Image of RCW 120 Nebula Shows Expanding Bubble of Ionized Gas

composite-color-image-rcw-120

In this color composite image of the RCW 120 nebula (above), an expanding bubble of ionized gas, about ten light-years across, is revealed. It is causing the surrounding material to collapse into dense clumps where star formation occurs.

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Earth-Sized Exoplanet Discovered in Alpha Centauri System

planet orbiting Alpha Centauri B
This artist’s impression shows the planet orbiting the star Alpha Centauri B, a member of the triple star system that is the closest to Earth. Alpha Centauri B is the most brilliant object in the sky and the other dazzling object is Alpha Centauri A. Our own Sun is visible to the upper right. The tiny signal of the planet was found with the HARPS spectrograph on the 3.6-metre telescope at ESO’s La Silla Observatory in Chile. Credit: ESO/L. Calçada/N. Risinger (skysurvey.org)

Astronomers have uncovered a low-mass planet orbiting α Centauri B, a member of the stellar system neighboring our Solar System. Although the exoplanet is nearly identical to Earth in mass, it’s much closer to its star than Mercury to the Sun, so it’s expected to be scorched and barren. As astronomers search α Centauri for more hospitable worlds, its astronomical proximity will probably spur dreams of interstellar exploration projects.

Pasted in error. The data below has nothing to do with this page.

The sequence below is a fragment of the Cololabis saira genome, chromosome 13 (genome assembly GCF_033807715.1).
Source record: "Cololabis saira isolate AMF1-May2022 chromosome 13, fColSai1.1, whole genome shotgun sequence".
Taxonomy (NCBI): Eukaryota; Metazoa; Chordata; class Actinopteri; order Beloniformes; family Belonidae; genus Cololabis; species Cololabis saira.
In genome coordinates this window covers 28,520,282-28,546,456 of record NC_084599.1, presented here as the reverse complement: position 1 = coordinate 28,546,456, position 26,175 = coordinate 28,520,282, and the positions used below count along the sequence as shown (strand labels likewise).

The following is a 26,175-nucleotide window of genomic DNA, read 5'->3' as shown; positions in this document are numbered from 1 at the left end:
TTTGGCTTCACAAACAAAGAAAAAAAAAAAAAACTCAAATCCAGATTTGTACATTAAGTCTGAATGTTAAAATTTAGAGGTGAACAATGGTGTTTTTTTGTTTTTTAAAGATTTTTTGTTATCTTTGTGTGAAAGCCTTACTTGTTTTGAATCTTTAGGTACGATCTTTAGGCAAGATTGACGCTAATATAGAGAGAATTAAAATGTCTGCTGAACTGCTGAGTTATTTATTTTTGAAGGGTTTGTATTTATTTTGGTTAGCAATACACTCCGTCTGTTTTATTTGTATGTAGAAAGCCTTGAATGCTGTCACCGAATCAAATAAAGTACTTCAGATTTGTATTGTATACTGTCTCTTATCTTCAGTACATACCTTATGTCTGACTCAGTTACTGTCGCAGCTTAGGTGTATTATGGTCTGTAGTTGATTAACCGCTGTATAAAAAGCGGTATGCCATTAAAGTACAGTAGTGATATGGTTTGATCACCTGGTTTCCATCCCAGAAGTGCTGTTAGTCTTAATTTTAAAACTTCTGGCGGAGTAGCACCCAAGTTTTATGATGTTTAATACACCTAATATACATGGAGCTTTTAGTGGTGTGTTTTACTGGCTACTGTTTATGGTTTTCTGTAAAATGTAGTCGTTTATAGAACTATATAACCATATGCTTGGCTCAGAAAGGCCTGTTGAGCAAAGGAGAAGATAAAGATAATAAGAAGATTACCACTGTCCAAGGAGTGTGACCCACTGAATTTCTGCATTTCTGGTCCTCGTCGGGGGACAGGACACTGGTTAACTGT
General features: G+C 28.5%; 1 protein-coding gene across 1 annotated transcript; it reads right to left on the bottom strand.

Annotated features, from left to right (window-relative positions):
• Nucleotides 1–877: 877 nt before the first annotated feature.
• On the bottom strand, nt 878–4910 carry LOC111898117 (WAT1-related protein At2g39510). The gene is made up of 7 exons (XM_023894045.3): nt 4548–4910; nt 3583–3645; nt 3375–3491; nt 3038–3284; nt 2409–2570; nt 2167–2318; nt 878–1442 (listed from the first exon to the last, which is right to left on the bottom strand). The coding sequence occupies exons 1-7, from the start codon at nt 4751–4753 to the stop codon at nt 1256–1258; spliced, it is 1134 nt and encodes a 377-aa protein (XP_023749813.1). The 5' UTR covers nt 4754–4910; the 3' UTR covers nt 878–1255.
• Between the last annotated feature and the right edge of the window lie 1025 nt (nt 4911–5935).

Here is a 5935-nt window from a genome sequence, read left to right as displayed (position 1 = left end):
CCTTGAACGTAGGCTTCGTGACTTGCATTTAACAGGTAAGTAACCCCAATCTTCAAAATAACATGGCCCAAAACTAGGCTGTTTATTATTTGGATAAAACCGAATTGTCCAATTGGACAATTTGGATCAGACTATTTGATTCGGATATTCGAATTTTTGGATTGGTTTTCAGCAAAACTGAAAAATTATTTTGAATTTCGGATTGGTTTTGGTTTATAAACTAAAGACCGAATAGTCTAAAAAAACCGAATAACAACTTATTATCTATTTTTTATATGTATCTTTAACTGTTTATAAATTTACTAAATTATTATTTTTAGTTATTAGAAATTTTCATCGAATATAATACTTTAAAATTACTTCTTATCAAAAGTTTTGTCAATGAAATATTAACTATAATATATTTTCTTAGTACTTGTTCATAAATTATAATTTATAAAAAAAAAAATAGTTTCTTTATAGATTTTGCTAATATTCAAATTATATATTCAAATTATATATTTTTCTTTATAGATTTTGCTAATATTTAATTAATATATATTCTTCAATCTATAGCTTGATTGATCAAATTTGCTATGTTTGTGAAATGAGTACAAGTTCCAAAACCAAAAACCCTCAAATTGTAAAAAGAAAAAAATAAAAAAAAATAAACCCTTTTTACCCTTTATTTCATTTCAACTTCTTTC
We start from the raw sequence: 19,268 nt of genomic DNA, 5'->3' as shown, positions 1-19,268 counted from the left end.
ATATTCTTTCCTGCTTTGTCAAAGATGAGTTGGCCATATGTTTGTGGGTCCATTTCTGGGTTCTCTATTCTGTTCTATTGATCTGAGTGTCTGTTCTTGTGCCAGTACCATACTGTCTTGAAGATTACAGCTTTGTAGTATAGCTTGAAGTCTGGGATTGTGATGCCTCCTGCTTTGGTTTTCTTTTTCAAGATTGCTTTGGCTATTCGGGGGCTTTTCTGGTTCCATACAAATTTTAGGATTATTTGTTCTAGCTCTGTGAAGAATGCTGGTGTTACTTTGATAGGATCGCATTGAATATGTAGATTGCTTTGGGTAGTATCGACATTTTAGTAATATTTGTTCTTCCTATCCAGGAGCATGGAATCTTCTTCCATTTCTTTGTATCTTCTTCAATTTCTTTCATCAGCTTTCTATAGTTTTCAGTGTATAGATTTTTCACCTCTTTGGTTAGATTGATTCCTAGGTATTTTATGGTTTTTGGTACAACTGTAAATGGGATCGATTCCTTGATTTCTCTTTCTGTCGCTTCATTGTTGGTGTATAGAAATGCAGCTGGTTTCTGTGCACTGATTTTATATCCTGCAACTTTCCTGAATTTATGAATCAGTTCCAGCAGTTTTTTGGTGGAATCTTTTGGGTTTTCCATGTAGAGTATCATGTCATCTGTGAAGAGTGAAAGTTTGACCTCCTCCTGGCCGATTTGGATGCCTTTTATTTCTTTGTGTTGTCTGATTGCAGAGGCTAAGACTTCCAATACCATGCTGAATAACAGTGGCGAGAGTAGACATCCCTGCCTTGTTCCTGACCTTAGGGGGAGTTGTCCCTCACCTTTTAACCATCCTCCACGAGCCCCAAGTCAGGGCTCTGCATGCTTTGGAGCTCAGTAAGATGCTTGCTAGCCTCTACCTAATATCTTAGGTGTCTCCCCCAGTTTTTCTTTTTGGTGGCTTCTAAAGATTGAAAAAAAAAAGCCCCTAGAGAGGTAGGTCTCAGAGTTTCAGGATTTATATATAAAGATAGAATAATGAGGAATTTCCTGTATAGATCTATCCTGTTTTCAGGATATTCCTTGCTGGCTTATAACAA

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Cosmic Spiral Around Red Giant Star R Sculptoris Could Elucidate Stellar Evolution

unexpected spiral structure in the material around the old star R Sculptoris
Observations using the Atacama Large Millimeter/submillimeter Array (ALMA) have revealed an unexpected spiral structure in the material around the old star R Sculptoris. This feature has never been seen before and is probably caused by a hidden companion star orbiting the star. This slice through the new ALMA data reveals the shell around the star, which shows up as the outer circular ring, as well as a very clear spiral structure in the inner material. Credit: ALMA (ESO/NAOJ/NRAO)

R Sculptoris, an elderly star, located 1,500 light-years from Earth, has been observed in the final stages of stellar life, slowly shedding the outer layers of its atmosphere. There are intensely high temperatures at the star’s core, which create a powerful stellar wind that drive these layers out. They usually accumulate into planetary nebulae over a few million years. It is believed that most small and medium-sized stars will undergo a similar process at the end of their life.

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